Why Amber Heard doesn’t want to be called a “victim” of domestic violence
When Amber Heard came forward earlier this year with allegations that she had been abused by Johnny Depp, she was met with skepticism and gossip about her relationship, like many women are. And she was called, like other women are, “a victim.” In a new essay in Porter magazine, Heard writes that she doesn’t like the term “victim” of abuse. A lot of people don’t like to use the word “victim” when it comes to abuse or sexual assault, but for Heard it wasn’t about being called a “survivor” instead — it was that she didn’t feel like she needed to be rescued.
She wrote in the essay, “I was raised to be independent and self-reliant. I was never given nor wanted the burden of dependency. I never felt like anyone would or could rescue me, so naturally I resented the label of ‘victim.'” Of course, it’s important to note that she’s lucky to be in a position of privilege that allows her to be totally self-reliant and donate her divorce settlement to the American Civil Liberties Union and the Children’s Hospital of Los Angeles. But, that privilege also means her allegations and subsequent divorce have been in the public eye from the beginning, with even more scrutiny than normal.
In addition to being a survivor of abuse, there were many people who just straight up assumed she was lying about her relationship with Depp and the alleged emotional and physical abuse. In her essay she wrote, “Let’s start with the truth — the cold, hard truth. When a woman comes forward to speak out about injustice or her suffering, instead of aid, respect and support, she will be met with hostility, skepticism and shame. Her motives will be questioned and her truth ignored.”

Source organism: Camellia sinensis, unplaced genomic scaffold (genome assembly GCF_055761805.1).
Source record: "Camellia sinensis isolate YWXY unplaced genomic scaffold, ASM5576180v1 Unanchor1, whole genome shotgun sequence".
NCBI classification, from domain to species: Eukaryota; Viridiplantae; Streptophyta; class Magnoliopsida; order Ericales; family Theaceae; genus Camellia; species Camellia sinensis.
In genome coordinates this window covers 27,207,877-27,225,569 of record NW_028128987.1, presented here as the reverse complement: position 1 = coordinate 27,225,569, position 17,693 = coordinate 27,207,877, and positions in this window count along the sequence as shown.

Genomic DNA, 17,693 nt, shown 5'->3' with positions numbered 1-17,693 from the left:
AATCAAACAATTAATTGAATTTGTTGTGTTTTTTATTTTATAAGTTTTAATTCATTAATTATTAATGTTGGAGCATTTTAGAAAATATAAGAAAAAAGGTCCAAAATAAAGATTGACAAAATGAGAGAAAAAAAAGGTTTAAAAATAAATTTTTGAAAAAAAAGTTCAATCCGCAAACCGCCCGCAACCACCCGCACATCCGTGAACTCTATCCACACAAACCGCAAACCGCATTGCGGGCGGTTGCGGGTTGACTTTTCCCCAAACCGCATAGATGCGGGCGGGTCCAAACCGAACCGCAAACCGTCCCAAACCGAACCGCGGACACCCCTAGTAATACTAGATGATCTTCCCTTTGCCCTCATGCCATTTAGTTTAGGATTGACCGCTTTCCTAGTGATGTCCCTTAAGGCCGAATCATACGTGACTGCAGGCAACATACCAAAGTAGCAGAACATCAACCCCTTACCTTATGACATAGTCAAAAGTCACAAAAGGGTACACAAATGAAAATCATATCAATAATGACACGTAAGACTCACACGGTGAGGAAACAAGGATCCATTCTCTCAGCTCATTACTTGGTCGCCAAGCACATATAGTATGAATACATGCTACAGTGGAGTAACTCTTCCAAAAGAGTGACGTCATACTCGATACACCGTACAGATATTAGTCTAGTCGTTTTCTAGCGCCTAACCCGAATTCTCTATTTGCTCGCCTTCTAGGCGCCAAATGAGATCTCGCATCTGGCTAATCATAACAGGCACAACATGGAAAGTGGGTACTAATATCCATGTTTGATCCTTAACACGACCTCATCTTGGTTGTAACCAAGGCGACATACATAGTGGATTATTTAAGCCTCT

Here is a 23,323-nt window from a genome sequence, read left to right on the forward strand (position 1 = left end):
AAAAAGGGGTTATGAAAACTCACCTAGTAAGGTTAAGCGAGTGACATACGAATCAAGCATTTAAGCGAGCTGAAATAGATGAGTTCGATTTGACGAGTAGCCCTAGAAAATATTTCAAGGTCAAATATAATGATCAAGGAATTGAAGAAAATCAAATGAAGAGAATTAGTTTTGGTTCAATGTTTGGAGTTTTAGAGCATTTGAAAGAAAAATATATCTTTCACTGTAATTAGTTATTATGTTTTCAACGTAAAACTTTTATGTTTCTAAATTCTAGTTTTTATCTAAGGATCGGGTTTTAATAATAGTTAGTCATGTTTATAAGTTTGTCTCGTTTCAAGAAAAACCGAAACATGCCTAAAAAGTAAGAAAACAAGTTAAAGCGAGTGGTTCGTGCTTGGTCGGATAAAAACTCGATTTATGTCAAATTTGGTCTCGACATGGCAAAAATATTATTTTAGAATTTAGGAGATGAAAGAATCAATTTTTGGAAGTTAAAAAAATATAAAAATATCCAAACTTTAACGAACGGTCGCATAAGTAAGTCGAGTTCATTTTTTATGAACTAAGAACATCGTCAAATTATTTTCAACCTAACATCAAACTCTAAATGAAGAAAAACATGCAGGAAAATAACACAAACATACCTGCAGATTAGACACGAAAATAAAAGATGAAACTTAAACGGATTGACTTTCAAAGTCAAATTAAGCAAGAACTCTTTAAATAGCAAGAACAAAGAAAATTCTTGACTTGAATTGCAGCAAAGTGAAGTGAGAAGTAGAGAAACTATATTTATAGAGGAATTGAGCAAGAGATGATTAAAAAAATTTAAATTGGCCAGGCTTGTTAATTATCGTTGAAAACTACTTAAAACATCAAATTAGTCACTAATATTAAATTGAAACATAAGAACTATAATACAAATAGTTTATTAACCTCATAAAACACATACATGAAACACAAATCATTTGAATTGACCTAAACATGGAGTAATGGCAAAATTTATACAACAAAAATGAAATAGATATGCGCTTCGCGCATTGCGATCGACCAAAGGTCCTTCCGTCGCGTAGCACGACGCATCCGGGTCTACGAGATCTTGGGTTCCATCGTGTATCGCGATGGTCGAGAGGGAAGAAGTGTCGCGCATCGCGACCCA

It’s pretty messed up that our culture doesn’t give women the benefit of the doubt when it comes to abuse, to the point where Heard would feel the need to stay far away from a divorce settlement just to prove that she wasn’t accusing Depp for his money. Sure, giving to charity is good and all, but it was meant as a blatant “fuck you” to Depp’s lawyers and every “anonymous source” who spoke to the media about “why” she was coming forward with the allegations. As if she needed a reason other than the fact that she was in an allegedly abusive relationship.
Even now, for some reason, Heard is the bad guy. TMZ reported on her essay by speculating that she’s breaking the confidentiality clause in her divorce agreement with Depp, which says she can’t talk about him in public. First, our culture shames the victim, and then we shut her down — who could blame her if she did want to be rescued?
Heard is definitely not a victim for writing the essay and continuing to talk about domestic abuse. If even one person in a similar situation hears her before she’s shut down and criticized, speaking out would be a success.